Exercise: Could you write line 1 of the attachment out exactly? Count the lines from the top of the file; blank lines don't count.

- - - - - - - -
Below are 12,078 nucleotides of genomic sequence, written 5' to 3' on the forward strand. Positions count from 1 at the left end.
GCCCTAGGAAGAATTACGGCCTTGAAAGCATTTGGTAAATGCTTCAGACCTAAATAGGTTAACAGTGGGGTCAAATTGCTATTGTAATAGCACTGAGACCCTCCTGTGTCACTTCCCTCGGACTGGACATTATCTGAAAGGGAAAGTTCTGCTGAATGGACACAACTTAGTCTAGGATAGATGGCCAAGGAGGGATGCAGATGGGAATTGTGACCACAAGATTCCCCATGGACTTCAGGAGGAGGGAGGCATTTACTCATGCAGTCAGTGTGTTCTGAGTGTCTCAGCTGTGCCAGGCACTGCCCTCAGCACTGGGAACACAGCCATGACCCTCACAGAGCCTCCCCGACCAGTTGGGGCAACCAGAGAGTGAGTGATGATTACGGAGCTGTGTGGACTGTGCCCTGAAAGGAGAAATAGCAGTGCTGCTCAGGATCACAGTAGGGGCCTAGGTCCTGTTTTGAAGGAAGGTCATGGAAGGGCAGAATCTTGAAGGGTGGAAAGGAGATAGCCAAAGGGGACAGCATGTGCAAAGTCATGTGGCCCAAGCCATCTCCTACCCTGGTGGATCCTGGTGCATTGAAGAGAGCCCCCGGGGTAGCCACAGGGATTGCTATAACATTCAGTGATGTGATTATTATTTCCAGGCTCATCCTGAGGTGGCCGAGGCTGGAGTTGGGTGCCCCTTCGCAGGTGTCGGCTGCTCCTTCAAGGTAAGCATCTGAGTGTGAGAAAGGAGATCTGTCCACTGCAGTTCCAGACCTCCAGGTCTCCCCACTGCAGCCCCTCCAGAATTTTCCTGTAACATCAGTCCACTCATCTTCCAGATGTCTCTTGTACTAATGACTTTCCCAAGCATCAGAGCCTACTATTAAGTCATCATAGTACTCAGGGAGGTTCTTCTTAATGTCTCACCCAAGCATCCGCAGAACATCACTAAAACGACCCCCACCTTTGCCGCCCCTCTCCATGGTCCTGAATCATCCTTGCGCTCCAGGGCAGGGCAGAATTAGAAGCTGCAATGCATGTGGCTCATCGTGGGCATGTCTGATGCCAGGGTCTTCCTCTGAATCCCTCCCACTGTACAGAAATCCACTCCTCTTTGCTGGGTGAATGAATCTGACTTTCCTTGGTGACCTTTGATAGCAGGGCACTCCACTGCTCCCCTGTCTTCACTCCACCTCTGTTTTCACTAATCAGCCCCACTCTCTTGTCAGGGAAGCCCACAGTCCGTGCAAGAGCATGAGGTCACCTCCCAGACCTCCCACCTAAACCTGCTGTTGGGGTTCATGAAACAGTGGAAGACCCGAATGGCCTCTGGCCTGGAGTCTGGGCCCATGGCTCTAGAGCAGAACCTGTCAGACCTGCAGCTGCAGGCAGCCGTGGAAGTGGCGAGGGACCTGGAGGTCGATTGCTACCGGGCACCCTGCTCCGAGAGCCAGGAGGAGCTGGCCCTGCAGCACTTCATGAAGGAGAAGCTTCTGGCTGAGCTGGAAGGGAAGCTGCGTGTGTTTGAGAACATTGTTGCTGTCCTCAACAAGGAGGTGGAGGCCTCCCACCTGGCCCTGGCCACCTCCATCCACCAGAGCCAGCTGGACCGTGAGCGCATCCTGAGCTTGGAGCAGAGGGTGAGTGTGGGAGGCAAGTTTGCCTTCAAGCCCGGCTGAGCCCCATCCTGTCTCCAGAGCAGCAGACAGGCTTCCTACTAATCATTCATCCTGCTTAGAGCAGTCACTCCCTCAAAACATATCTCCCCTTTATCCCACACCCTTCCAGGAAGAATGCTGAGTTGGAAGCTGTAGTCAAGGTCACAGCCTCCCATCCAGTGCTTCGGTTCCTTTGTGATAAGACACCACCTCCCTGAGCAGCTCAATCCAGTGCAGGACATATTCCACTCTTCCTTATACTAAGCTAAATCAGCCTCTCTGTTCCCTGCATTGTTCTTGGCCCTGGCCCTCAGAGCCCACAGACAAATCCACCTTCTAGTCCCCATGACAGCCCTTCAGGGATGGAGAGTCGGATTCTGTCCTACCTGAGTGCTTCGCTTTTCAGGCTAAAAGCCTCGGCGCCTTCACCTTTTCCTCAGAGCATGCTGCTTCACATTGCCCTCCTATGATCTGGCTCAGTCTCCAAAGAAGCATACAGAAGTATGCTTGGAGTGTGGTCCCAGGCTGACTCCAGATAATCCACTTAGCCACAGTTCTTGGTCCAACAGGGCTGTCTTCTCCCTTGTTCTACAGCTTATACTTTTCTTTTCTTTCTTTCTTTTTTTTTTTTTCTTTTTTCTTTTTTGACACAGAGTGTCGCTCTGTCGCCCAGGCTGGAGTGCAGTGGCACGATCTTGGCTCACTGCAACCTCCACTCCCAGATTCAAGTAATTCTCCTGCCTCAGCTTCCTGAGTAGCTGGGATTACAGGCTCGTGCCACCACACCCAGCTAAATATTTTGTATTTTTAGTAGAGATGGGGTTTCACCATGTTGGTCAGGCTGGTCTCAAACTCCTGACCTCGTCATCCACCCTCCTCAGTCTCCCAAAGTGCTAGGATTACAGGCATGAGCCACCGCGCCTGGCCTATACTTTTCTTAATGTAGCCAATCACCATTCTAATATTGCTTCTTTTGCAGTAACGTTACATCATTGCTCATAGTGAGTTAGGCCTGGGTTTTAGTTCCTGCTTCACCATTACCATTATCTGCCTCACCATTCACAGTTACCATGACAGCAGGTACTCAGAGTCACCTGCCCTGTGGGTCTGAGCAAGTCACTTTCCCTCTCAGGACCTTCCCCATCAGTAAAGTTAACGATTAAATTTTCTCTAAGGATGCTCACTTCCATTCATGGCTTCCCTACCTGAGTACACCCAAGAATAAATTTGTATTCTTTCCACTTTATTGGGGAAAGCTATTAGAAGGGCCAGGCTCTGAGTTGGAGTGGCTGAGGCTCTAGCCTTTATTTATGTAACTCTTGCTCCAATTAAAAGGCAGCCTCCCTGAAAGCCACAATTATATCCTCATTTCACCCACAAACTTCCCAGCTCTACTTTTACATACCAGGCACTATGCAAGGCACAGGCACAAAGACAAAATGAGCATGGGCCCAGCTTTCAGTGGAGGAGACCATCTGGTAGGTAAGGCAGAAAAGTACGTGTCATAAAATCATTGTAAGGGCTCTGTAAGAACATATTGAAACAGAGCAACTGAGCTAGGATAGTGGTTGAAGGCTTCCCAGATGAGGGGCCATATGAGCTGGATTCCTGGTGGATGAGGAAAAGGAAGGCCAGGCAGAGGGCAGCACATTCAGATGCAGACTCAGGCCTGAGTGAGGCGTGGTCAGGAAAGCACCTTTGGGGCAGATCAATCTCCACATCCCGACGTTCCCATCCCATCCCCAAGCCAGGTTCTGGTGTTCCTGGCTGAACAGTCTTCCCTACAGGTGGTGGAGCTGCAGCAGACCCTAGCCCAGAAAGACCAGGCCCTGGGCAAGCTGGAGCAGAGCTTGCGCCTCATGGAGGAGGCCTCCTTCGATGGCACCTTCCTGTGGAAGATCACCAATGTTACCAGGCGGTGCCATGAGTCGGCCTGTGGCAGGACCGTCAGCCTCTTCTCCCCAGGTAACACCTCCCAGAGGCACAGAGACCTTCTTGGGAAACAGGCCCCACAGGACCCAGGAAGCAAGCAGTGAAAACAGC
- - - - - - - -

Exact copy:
Below are 12,078 nucleotides of genomic sequence, written 5' to 3' on the forward strand. Positions count from 1 at the left end.